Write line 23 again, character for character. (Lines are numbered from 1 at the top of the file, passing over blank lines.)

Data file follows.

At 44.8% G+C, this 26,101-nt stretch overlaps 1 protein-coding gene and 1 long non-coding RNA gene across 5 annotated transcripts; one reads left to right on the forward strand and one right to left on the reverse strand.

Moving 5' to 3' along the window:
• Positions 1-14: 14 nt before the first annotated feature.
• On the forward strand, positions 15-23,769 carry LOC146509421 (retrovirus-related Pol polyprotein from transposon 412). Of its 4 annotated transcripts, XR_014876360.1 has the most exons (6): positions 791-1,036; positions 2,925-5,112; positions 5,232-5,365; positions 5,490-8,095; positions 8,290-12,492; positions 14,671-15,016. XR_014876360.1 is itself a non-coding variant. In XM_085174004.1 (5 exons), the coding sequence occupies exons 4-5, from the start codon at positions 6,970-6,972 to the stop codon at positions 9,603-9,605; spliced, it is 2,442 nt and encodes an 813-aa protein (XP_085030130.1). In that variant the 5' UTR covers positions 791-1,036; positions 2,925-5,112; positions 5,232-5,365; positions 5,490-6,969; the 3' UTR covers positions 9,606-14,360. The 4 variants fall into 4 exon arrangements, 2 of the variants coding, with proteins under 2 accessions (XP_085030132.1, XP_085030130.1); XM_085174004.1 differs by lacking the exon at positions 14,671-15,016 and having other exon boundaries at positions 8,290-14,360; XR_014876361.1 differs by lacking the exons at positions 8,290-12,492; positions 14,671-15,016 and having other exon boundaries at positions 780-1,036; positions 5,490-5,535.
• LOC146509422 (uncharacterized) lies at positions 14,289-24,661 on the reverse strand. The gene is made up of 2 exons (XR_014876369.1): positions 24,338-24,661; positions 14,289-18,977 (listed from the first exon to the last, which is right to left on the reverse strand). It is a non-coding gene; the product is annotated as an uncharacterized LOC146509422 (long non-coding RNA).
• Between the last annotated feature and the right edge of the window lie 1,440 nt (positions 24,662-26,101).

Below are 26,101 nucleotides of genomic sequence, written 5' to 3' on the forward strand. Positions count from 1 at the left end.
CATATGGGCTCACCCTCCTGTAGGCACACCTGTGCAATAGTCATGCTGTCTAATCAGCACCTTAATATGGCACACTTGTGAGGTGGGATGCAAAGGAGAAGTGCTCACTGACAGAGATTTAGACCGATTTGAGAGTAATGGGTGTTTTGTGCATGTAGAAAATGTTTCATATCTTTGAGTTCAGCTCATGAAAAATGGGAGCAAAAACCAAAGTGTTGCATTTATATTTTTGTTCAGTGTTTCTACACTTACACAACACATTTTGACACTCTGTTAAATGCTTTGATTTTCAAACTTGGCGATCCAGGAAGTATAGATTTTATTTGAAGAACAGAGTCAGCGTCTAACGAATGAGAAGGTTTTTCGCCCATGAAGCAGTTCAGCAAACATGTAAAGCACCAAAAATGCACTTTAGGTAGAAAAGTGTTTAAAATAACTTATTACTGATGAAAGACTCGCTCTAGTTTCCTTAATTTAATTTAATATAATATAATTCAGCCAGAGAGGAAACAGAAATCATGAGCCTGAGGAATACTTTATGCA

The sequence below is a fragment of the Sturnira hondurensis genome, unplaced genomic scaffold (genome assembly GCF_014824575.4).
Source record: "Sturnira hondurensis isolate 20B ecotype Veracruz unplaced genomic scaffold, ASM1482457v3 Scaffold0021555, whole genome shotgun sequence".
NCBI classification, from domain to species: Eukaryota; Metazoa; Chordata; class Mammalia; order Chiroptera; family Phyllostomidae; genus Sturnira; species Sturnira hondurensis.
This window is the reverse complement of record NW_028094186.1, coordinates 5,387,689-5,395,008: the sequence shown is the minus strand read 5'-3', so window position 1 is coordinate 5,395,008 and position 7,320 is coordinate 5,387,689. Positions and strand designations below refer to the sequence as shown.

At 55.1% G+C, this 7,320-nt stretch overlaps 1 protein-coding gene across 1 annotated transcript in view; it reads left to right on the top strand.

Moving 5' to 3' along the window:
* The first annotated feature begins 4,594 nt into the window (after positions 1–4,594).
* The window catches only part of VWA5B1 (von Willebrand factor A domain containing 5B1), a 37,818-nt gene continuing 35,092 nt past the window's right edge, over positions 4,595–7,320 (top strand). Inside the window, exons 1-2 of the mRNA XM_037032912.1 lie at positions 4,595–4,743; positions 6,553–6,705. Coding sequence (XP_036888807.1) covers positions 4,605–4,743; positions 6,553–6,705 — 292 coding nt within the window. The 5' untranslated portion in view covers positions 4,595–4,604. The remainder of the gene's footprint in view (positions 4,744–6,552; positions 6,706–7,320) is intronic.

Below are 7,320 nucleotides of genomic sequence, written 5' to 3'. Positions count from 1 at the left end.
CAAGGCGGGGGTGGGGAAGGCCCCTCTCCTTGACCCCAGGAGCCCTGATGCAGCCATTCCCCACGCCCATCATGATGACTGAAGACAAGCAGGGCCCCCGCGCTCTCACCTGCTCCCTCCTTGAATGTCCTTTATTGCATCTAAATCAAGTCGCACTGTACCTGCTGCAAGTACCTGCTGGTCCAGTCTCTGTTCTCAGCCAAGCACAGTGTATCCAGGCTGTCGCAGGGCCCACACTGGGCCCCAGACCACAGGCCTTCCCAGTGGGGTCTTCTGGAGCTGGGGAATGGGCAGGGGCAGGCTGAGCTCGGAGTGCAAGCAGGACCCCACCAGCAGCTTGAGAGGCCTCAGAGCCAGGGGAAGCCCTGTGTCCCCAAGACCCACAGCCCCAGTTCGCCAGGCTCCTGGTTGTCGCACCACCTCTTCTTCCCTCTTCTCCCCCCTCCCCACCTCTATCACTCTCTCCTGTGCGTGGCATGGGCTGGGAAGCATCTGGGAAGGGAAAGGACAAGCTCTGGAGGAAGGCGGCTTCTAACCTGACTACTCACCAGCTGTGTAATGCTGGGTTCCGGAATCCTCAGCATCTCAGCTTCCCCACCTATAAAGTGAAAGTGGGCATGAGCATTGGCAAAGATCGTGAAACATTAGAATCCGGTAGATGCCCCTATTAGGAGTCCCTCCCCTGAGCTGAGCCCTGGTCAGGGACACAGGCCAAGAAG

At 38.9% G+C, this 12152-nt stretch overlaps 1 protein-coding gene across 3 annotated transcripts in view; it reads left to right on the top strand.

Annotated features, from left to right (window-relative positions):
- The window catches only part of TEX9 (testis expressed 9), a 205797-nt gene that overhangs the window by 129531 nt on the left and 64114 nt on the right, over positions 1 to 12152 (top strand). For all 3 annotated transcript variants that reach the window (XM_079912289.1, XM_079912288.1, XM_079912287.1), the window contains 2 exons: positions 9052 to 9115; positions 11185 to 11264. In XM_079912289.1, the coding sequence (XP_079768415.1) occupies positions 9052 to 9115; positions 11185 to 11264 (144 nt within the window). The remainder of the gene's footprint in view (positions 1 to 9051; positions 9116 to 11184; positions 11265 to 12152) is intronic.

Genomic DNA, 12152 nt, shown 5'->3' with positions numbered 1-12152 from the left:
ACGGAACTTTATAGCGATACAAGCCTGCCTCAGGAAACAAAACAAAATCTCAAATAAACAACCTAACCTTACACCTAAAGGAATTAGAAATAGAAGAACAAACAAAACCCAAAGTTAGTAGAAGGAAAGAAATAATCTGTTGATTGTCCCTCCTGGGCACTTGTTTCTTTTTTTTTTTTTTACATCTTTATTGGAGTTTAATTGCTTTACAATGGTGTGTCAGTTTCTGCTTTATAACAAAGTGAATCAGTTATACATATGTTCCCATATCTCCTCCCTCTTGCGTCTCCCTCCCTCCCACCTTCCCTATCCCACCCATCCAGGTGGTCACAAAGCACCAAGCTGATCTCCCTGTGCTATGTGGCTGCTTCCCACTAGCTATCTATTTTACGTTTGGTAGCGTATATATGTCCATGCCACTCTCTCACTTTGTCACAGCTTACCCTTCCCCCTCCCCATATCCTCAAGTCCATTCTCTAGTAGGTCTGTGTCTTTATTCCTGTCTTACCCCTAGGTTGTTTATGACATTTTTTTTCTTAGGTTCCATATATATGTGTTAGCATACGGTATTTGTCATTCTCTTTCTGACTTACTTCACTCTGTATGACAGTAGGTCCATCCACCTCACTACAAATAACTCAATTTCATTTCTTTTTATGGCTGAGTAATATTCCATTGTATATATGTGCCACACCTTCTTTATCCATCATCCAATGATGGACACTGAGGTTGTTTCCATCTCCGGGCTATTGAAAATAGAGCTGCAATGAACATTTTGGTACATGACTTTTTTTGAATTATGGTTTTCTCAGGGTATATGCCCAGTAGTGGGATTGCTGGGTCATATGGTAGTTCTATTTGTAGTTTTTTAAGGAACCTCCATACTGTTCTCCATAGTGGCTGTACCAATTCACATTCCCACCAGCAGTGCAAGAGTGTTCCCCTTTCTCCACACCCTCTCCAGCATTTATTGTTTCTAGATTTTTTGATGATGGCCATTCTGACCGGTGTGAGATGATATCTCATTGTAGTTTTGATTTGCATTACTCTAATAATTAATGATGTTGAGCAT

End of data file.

ACGGAACTTTATAGCGATACAAGCCTGCCTCAGGAAACAAAACAAAATCTCAAATAAACAACCTAACCTTACACCTAAAGGAATTAGAAATAGAAGAACAAACAAAACCCAAAGTTAGTAGAAGGAAAGAAATAATCTGTTGATTGTCCCTCCTGGGCACTTGTTTCTTTTTTTTTTTTTTACATCTTTATTGGAGTTTAATTGCTTTACAATGGTGTGTCAGTTTCTGCTTTATAACAAAGTGAATCAGTTATACATATGTTCCCATATCTCCTCCCTCTTGCGTCTCCCTCCCTCCCACCTTCCCTATCCCACCCATCCAGGTGGTCACAAAGCACCAAGCTGATCTCCCTGTGCTATGTGGCTGCTTCCCACTAGCTATCTATTTTACGTTTGGTAGCGTATATATGTCCATGCCACTCTCTCACTTTGTCACAGCTTACCCTTCCCCCTCCCCATATCCTCAAGTCCATTCTCTAGTAGGTCTGTGTCTTTATTCCTGTCTTACCCCTAGGTTGTTTATGACATTTTTTTTCTTAGGTTCCATATATATGTGTTAGCATACGGTATTTGTCATTCTCTTTCTGACTTACTTCACTCTGTATGACAGTAGGTCCATCCACCTCACTACAAATAACTCAATTTCATTTCTTTTTATGGCTGAGTAATATTCCATTGTATATATGTGCCACACCTTCTTTATCCATCATCCAATGATGGACACTGAGGTTGTTTCCATCTCCGGGCTATTGAAAATAGAGCTGCAATGAACATTTTGGTACATGACTTTTTTTGAATTATGGTTTTCTCAGGGTATATGCCCAGTAGTGGGATTGCTGGGTCATATGGTAGTTCTATTTGTAGTTTTTTAAGGAACCTCCATACTGTTCTCCATAGTGGCTGTACCAATTCACATTCCCACCAGCAGTGCAAGAGTGTTCCCCTTTCTCCACACCCTCTCCAGCATTTATTGTTTCTAGATTTTTTGATGATGGCCATTCTGACCGGTGTGAGATGATATCTCATTGTAGTTTTGATTTGCATTACTCTAATAATTAATGATGTTGAGCAT